The emotional battle over a $26 million Hawkins Point medical waste incinerator now moves to Maryland's highest court.
The Maryland Court of Appeals' decision to review the case comes 17 months after a Circuit Court judge dismissed an environmental group's challenge of state permits needed to operate the incinerator.
Acting on an appeal by the incinerator's developer, Medical WasteAssociates, the state's highest court agreed to review a Court of Special Appeals ruling. That court, the state's second-highest, held last November that the Maryland Waste Coalition, a North County-based environmental group, could sue under the Maryland Environmental Standing Act.
The Maryland Waste Coalition's effort to stop operation ofthe incinerator hinges on the Court of Appeals' finding the group has legal standing and sending the case back to the Circuit Court.
For more than two years, the incinerator, completed in October just across Anne Arundel's northeastern border in Baltimore, has been the object of fierce opposition from environmentalists and nearby residents.
Consumat Systems Inc. of Richmond, Va., built and operates the plant and began "test burns" there in December. The incinerator is scheduled to begin burning about 85 tons of medical waste from 20 area hospitals daily in June.
Yesterday, attorneys for both Medical Waste and the coalition welcomed the high court's decision to hear the case, each side claiming the move would improve its chances of prevailing.
"Once we win on the standing issue and get back into Circuit Court, we're going to shut that incinerator down," said James Aist, anattorney representing the Maryland Waste Coalition.
While MedicalWaste won the right to argue the legal standing issue before the Court of Appeals, the environmental group, too, won what it sought in legal papers filed in response to the developer's appeal.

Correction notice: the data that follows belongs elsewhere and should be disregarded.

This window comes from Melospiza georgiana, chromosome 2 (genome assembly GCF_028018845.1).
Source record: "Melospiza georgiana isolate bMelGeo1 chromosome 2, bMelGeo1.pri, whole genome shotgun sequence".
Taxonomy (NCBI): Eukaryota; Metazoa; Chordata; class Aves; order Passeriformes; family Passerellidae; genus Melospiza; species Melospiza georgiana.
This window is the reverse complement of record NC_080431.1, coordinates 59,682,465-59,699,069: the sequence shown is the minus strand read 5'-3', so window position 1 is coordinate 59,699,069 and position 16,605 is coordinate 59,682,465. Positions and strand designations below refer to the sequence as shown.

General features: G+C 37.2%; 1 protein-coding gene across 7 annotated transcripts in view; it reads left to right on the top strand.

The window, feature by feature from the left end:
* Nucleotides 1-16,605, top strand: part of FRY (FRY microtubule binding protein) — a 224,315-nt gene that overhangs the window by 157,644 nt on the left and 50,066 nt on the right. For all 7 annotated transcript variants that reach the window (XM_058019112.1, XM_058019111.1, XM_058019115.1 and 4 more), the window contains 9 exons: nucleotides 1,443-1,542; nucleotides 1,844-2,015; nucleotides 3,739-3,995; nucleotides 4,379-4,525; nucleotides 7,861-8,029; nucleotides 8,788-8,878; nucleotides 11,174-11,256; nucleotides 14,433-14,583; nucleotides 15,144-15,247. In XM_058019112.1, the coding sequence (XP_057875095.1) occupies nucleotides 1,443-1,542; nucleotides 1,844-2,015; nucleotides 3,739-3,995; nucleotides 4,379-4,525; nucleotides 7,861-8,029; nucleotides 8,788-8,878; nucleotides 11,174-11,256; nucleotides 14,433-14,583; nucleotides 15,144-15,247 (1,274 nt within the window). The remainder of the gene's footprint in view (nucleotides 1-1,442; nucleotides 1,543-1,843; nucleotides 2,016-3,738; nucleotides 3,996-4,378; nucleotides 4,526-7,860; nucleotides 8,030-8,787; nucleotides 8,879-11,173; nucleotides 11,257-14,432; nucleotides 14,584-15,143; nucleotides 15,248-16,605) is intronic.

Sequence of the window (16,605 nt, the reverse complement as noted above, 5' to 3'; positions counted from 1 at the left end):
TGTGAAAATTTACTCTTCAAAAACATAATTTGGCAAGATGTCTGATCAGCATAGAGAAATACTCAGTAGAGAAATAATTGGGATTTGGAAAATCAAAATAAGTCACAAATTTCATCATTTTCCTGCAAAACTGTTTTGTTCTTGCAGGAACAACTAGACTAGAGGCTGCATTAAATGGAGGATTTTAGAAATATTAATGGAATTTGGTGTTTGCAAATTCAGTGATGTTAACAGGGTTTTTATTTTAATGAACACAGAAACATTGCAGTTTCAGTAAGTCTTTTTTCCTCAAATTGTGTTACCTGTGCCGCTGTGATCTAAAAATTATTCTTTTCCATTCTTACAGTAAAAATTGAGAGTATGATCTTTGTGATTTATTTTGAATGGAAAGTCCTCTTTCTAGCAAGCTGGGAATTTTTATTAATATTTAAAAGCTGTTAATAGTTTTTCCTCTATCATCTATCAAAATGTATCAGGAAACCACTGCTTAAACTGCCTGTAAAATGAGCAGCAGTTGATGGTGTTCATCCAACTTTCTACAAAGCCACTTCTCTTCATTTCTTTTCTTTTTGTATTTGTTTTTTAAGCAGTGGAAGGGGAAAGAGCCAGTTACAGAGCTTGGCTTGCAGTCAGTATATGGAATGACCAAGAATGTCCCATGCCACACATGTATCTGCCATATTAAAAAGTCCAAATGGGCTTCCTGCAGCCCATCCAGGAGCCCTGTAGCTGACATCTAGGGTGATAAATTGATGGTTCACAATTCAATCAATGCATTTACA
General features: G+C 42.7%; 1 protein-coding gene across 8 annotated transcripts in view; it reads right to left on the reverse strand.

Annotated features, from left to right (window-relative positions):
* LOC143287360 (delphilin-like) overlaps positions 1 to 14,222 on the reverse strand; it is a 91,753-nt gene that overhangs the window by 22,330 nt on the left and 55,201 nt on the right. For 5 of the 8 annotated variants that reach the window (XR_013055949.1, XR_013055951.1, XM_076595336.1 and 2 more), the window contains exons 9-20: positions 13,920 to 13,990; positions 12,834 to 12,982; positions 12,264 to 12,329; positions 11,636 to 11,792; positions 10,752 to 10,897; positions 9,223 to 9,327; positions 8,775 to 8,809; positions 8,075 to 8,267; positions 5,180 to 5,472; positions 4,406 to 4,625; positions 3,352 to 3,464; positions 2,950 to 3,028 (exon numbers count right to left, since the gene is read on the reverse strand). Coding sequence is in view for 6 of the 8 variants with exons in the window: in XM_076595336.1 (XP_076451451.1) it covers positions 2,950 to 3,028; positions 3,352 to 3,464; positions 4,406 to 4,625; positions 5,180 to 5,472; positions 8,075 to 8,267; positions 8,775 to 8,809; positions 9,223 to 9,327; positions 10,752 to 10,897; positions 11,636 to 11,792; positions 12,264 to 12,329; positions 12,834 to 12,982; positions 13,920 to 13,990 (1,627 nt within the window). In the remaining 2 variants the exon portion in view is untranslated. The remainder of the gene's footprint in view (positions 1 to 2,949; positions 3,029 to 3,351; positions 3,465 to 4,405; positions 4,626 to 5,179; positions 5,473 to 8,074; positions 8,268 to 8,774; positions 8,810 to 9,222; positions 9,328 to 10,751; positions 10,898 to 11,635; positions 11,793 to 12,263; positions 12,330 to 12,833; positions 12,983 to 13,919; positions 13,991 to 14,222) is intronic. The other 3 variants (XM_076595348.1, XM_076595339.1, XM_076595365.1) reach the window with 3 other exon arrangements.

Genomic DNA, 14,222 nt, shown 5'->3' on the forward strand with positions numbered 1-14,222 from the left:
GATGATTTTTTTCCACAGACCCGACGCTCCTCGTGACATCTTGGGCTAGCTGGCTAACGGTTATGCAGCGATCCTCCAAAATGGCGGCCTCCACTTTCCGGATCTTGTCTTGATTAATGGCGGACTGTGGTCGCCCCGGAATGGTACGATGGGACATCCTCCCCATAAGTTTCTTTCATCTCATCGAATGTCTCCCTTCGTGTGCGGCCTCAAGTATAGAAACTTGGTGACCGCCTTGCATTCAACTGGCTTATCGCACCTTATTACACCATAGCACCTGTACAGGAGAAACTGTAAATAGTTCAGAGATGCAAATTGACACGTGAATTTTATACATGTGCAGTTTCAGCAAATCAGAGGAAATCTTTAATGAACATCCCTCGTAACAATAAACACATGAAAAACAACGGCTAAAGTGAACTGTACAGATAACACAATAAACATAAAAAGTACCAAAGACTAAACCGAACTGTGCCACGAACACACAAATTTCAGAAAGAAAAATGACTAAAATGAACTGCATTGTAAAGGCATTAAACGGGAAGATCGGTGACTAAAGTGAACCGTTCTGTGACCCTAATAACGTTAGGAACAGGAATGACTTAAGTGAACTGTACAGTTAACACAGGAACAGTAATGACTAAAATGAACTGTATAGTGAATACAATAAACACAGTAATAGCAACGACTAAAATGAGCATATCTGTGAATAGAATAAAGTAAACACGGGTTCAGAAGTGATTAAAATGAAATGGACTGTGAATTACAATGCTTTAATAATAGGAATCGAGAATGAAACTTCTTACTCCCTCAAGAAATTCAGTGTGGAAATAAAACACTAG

The group convinced the justices to review its legal standing based not only onthe 12-year-old state statute but also on other grounds rejected by the second-highest court, including common law precedents and federalstatutes.
Jervis S. Finney, an attorney representing Medical Waste Associates, predicted the appeals court would affirm the company's right to operate the incinerator.
"Medical Waste is entirely comfortable with the consideration being granted by the Court of Appeals,"Finney said. "We know our prospects are quite good because a democracy goes by the rule of law, and we know we've acted within the law."
The Court of Appeals could have refused to hear the case, lettingstand the Court of Special Appeals decision. Neither party in the incinerator case had "absolute right" to be heard by the high court, asthe law guarantees in some criminal cases.
Medical Waste Associates must file legal briefs by April 15, and the Maryland Waste Coalition must do so within two months following that.
Meantime, Mary Rosso, the president of the coalition, an alliance of northern Arundel and South Baltimore residents, said her group intends to press ahead in its fight by lobbying Baltimore Mayor Kurt L. Schmoke.
"We're telling the mayor we're tired of the lies, and we want them shut down, period," Rosso said.
Rosso repeated her assertion that the incinerator poses a threat to the health of nearby residents. And she said recent revelations that the incinerator had accepted medical waste from other states for test burns prove the company has deceived residents.
A week ago, Mayor Schmoke ordered the incinerator to stop accepting the waste from other states because, he said, doing so violates a city zoning ordinance. City officials said the incinerator was importing about 30 tons of medical waste a day from out of state.
Medical Waste officials have said they are testing the new incinerator with hospital refuse from Pennsylvania, New Jersey and New York becausethey cannot get enough locally.
Medical Waste officials, however,said burning out-of-state waste did not violate the city ordinance.
In the Maryland Waste Coalition's initial lawsuit, Circuit Court Judge Thomas E. Noel ruled in October 1989 that "third parties" -- in this case, neighbors of the incinerator -- lacked the legal right to challenge air-quality permits issued by the state Department of the Environment.
In issuing the permits, state officials said the Hawkins Point incinerator would improve overall air quality by replacing smaller regional incinerators subject to fewer pollution-control regulations.
But the Maryland Waste Coalition, noting the Hawkins Point-Curtis Bay area already violates federal pollution standards, calledthe incinerator a "threat to the public health and well-being" of nearby residents. The coalition also has demanded that the state conduct environmental impact studies before allowing the incinerator to operate.